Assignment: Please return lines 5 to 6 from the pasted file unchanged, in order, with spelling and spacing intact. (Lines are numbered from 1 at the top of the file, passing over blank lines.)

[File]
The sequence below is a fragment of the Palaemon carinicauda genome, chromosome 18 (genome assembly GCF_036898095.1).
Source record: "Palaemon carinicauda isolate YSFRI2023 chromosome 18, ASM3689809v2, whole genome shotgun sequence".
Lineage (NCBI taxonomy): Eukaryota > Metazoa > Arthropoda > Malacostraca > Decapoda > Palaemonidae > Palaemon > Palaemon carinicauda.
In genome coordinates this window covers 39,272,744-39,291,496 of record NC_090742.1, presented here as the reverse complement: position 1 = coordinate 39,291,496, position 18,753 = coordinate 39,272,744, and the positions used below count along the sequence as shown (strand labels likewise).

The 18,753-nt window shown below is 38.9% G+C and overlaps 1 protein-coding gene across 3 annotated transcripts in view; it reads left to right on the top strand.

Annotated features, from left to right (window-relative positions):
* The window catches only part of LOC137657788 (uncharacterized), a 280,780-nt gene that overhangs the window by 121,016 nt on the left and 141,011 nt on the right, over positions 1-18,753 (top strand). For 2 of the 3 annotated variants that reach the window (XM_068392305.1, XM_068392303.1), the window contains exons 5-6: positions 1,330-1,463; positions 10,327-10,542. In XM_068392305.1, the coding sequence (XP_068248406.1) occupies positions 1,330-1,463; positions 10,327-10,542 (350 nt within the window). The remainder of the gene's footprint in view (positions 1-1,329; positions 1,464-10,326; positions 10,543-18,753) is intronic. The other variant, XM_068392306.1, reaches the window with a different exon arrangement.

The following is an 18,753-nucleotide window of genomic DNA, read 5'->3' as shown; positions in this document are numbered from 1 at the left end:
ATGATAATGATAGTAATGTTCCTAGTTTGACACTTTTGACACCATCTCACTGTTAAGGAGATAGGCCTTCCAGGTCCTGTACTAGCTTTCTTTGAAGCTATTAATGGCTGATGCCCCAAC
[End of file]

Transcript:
The 18,753-nt window shown below is 38.9% G+C and overlaps 1 protein-coding gene across 3 annotated transcripts in view; it reads left to right on the top strand.

Annotated features, from left to right (window-relative positions):